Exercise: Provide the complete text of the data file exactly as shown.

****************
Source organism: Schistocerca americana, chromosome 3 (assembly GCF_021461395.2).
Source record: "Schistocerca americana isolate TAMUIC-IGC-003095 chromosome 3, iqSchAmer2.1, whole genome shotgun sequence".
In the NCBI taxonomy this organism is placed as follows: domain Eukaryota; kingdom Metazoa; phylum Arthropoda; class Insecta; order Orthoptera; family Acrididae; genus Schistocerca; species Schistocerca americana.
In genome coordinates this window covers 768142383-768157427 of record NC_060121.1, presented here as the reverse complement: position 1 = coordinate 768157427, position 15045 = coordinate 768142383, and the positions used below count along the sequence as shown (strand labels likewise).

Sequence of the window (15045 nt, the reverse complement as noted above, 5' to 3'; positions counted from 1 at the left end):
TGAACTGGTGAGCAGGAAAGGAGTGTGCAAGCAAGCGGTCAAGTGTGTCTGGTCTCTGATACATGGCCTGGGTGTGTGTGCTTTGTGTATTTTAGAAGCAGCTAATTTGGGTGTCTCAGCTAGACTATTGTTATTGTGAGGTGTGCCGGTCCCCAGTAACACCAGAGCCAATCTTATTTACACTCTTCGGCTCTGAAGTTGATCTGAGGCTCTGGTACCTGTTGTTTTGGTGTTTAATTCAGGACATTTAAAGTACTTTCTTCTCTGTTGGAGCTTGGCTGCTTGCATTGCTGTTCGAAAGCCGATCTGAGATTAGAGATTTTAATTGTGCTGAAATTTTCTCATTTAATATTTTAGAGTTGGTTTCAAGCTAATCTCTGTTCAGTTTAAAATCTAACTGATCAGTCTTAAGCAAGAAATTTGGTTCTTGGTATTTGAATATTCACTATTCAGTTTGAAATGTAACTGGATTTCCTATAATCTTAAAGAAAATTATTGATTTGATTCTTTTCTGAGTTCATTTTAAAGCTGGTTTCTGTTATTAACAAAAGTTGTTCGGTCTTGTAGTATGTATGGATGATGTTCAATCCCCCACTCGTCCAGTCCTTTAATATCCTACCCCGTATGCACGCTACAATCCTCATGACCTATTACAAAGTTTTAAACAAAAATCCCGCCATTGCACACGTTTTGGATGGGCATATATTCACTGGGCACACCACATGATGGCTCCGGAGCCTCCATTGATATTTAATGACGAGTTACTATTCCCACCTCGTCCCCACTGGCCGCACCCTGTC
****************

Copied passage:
Source organism: Schistocerca americana, chromosome 3 (assembly GCF_021461395.2).
Source record: "Schistocerca americana isolate TAMUIC-IGC-003095 chromosome 3, iqSchAmer2.1, whole genome shotgun sequence".
In the NCBI taxonomy this organism is placed as follows: domain Eukaryota; kingdom Metazoa; phylum Arthropoda; class Insecta; order Orthoptera; family Acrididae; genus Schistocerca; species Schistocerca americana.
In genome coordinates this window covers 768142383-768157427 of record NC_060121.1, presented here as the reverse complement: position 1 = coordinate 768157427, position 15045 = coordinate 768142383, and the positions used below count along the sequence as shown (strand labels likewise).

Sequence of the window (15045 nt, the reverse complement as noted above, 5' to 3'; positions counted from 1 at the left end):
TGAACTGGTGAGCAGGAAAGGAGTGTGCAAGCAAGCGGTCAAGTGTGTCTGGTCTCTGATACATGGCCTGGGTGTGTGTGCTTTGTGTATTTTAGAAGCAGCTAATTTGGGTGTCTCAGCTAGACTATTGTTATTGTGAGGTGTGCCGGTCCCCAGTAACACCAGAGCCAATCTTATTTACACTCTTCGGCTCTGAAGTTGATCTGAGGCTCTGGTACCTGTTGTTTTGGTGTTTAATTCAGGACATTTAAAGTACTTTCTTCTCTGTTGGAGCTTGGCTGCTTGCATTGCTGTTCGAAAGCCGATCTGAGATTAGAGATTTTAATTGTGCTGAAATTTTCTCATTTAATATTTTAGAGTTGGTTTCAAGCTAATCTCTGTTCAGTTTAAAATCTAACTGATCAGTCTTAAGCAAGAAATTTGGTTCTTGGTATTTGAATATTCACTATTCAGTTTGAAATGTAACTGGATTTCCTATAATCTTAAAGAAAATTATTGATTTGATTCTTTTCTGAGTTCATTTTAAAGCTGGTTTCTGTTATTAACAAAAGTTGTTCGGTCTTGTAGTATGTATGGATGATGTTCAATCCCCCACTCGTCCAGTCCTTTAATATCCTACCCCGTATGCACGCTACAATCCTCATGACCTATTACAAAGTTTTAAACAAAAATCCCGCCATTGCACACGTTTTGGATGGGCATATATTCACTGGGCACACCACATGATGGCTCCGGAGCCTCCATTGATATTTAATGACGAGTTACTATTCCCACCTCGTCCCCACTGGCCGCACCCTGTC